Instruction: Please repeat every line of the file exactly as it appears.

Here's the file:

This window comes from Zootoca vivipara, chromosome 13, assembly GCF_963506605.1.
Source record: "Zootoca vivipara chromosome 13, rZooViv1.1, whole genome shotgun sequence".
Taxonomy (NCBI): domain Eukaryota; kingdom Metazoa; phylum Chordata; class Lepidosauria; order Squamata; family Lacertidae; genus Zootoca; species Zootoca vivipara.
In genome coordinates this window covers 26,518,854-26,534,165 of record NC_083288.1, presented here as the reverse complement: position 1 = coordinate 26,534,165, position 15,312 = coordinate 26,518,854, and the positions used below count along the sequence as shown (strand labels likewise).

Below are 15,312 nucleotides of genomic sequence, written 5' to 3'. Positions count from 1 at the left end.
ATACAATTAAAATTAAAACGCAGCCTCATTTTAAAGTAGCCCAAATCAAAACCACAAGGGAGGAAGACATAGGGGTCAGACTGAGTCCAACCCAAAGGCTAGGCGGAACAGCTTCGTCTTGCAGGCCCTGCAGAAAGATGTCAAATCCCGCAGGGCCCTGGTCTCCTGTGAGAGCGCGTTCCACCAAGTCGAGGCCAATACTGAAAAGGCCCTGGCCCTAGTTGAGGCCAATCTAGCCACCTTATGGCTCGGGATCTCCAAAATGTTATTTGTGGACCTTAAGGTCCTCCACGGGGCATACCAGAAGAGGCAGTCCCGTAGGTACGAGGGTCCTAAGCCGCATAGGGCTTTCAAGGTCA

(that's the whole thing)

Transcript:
This window comes from Zootoca vivipara, chromosome 13, assembly GCF_963506605.1.
Source record: "Zootoca vivipara chromosome 13, rZooViv1.1, whole genome shotgun sequence".
Taxonomy (NCBI): domain Eukaryota; kingdom Metazoa; phylum Chordata; class Lepidosauria; order Squamata; family Lacertidae; genus Zootoca; species Zootoca vivipara.
In genome coordinates this window covers 26,518,854-26,534,165 of record NC_083288.1, presented here as the reverse complement: position 1 = coordinate 26,534,165, position 15,312 = coordinate 26,518,854, and the positions used below count along the sequence as shown (strand labels likewise).

Below are 15,312 nucleotides of genomic sequence, written 5' to 3'. Positions count from 1 at the left end.
ATACAATTAAAATTAAAACGCAGCCTCATTTTAAAGTAGCCCAAATCAAAACCACAAGGGAGGAAGACATAGGGGTCAGACTGAGTCCAACCCAAAGGCTAGGCGGAACAGCTTCGTCTTGCAGGCCCTGCAGAAAGATGTCAAATCCCGCAGGGCCCTGGTCTCCTGTGAGAGCGCGTTCCACCAAGTCGAGGCCAATACTGAAAAGGCCCTGGCCCTAGTTGAGGCCAATCTAGCCACCTTATGGCTCGGGATCTCCAAAATGTTATTTGTGGACCTTAAGGTCCTCCACGGGGCATACCAGAAGAGGCAGTCCCGTAGGTACGAGGGTCCTAAGCCGCATAGGGCTTTCAAGGTCA